Top of pagePrevious messageNext messageBottom of page Link to this message  By John F. Regan on Sunday, February 09, 2014 - 01:13 pm:

The terminal block screws were a #10-32 x 1/4" BUTTON head screw - steel - copper plated. It is factory number T2015. It is the same screw used to hold the cutout to the generator as well as the starting switch cover to bracket on the early switches. It also originally was the same screw that held the cover band to the brush end before they changed the design to use a single longer clamp screw. Button head is very similar to modern round head except typically a wee bit taller.

The terminal block to dash screw was factory number T2073 and it was in fact a #9 x 3/4" Round Head wood screw and was also the same screw that holds the choke bellcrank to the dash. It was Raven finish and later noted that it replaced T5243 as of 4/17/19.

Oval head screws require a countersink in the device they mount and there is no countersink called out on the terminal block drawing. If oval head screws were used there - the hole would have been shown on drawing with a countersink.

JFR note:

#9 screws were used just about everywhere on the dash and elsewhere from early brass era onward. #9 screws held the brass horns to the dash, the brass speedometer bracket was also held with #9 screws as were other plates and trims. It was a very common size screw and available in lots of different lengths. Sorry about that since it is not common today. If you ever wondered why #8 screws seem very loose as horn mounting and yet #10 won't fit the hole - now you know why. :-)


Top of pagePrevious messageNext messageBottom of page Link to this message  By Richard Gould on Sunday, February 09, 2014 - 04:40 pm:

Thanks, John, for the valuable information. Looks like you were right, Larry.
The screws I used for the terminals that appear copper plated are round head silicon bronze. The shortest length I found was 3/8" I found both brass and zinc plated in 1/4" length. I don't know if you can find this size with a button head, however.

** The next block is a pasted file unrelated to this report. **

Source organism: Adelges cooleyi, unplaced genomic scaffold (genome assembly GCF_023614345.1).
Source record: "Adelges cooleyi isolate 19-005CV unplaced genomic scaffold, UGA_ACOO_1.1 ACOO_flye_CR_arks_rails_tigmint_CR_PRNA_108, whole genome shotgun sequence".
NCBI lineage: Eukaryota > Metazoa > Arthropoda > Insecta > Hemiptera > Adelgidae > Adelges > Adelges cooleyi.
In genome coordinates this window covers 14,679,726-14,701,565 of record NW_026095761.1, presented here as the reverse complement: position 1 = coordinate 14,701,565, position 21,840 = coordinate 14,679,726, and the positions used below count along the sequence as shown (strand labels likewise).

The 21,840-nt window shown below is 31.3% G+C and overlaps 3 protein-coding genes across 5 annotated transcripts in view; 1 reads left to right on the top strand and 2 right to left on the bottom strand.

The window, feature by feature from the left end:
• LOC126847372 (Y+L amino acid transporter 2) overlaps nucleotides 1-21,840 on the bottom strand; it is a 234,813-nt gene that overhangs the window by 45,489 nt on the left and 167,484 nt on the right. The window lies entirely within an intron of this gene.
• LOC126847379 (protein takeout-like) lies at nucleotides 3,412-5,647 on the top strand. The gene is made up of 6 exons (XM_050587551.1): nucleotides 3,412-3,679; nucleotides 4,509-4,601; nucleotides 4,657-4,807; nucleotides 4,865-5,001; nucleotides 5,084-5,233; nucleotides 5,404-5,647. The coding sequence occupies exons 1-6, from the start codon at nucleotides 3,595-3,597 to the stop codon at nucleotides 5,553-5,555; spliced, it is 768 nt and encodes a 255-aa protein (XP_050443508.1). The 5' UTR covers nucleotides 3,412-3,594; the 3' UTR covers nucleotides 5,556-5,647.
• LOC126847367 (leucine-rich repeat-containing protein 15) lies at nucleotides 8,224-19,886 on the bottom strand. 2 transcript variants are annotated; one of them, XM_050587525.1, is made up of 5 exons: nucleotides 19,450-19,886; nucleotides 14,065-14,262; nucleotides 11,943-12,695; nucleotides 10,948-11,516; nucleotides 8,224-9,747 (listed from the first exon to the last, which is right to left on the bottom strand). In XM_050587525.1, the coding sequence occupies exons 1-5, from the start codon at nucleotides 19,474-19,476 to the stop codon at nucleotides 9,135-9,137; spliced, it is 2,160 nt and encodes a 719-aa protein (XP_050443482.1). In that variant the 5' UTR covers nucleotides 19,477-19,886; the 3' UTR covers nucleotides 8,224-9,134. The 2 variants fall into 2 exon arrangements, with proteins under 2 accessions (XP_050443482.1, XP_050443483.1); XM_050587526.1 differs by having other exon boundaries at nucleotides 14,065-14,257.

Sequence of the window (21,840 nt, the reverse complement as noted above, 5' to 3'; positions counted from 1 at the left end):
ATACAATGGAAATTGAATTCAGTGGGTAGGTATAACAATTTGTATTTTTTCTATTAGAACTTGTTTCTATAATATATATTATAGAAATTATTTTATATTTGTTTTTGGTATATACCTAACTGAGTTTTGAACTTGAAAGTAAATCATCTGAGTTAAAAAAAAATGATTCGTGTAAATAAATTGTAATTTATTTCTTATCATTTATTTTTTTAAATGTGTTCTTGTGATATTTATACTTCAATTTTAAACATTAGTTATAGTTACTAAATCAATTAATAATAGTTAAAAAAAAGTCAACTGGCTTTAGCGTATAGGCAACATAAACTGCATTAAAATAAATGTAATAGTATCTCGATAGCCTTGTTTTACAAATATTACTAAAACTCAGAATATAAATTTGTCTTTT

Because I already countersunk the blocks I made, I will stick with the 3/4" oval slotted head wood screws. If I make more I will use round head screws.


Top of pagePrevious messageNext messageBottom of page Link to this message  By Joseph Geisler on Sunday, February 09, 2014 - 05:40 pm:

That second one, Richard, looks really good.


Top of pagePrevious messageNext messageBottom of page Link to this message  By Richard Gould on Sunday, February 09, 2014 - 06:25 pm:

Thanks Joe, it was a lot easier to make than the first. I never used the key locking solid inserts before. They were a breeze to install.
I made a third terminal block, like the first, only I drilled the terminal holes smaller, 13/32" vs. 27/64". The delrin is soft enough that the edges of the nuts cut grooves in the delrin when pressed in. They are in there very tight and don't need reinforcement. I'll post a photo of that one. If I were to make a lot of them, I would experiment further to see if a even smaller hole would work. I bet it would. The benefit would be that the nut would fill the hole completely.